Parker Glynn-Adey

Group Theory Problems

Posted in Math by pgadey on 2013/03/26

Mike Pawliuk and I got talking about elementary group theory problems today. I wanted to record one of my favourites. I heard this one from Lucy Kadets, who heard it from Yuri Burda. I’m not sure if he is the original author or not.

Let {S_n} denote the symmetric group on {n} elements. We say {H \leq S_n} is a point-fixing subgroup if there is a {1 \leq k \leq n} such that {h(k) = k} for all {h \in H}. We say {H} has fixed points if for each {h \in H} there is {1 \leq k_h \leq n} such that {h(k_h) = k_h}.

Exercise 1 Is every {H \leq S_n} that has fixed points a point-fixing subgroup?

Mike also asked some charming questions:

Exercise 2 Is there a countable group into which every finite group embeds isomorphically?

Exercise 3 Is there a group with more than a million elements, each element of which is self-inverse?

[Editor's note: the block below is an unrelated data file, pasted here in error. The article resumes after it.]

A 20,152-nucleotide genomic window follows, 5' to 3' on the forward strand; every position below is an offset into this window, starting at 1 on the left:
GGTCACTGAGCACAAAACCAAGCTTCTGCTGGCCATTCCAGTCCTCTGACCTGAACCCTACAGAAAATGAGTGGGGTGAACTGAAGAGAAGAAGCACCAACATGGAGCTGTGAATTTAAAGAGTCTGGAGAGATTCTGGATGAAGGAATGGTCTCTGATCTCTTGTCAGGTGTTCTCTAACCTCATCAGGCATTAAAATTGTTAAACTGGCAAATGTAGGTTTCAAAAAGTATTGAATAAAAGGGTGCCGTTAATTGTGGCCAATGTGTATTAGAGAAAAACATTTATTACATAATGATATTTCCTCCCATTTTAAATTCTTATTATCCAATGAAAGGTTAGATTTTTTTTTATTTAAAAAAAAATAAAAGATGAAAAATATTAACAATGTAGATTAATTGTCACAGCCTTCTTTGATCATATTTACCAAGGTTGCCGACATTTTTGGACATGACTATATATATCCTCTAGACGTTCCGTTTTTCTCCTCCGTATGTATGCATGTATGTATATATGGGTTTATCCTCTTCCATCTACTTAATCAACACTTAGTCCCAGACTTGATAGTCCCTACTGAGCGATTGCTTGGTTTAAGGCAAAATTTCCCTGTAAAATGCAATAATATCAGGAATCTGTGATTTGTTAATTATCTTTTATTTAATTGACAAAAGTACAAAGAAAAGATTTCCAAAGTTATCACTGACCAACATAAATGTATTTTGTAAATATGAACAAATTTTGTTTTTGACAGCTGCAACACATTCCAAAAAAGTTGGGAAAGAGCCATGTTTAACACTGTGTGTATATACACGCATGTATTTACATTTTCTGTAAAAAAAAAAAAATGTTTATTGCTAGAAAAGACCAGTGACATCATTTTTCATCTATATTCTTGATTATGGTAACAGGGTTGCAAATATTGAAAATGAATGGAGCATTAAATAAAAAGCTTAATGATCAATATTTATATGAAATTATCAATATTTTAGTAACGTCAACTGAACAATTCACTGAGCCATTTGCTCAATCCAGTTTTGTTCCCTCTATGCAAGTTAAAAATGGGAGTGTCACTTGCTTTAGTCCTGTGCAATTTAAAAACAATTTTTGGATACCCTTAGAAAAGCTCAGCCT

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2 Responses

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  1. Yura Burda said, on 2013/04/08 at 05:13

    Just wanted to comment that exercise 1 is related (via Artin symbol/Chebotarev density) to the following lovely number-theoretic question: are there polynomials with integer coefficients that have a root modulo any prime, but not over the rationals?

    • pgadey said, on 2013/04/09 at 12:39

      Ooh! That is a really lovely question.

      I don’t know enough number theory to see immediately how that should work, but I’ll think about it. Thanks for pointing out where the problem came from.

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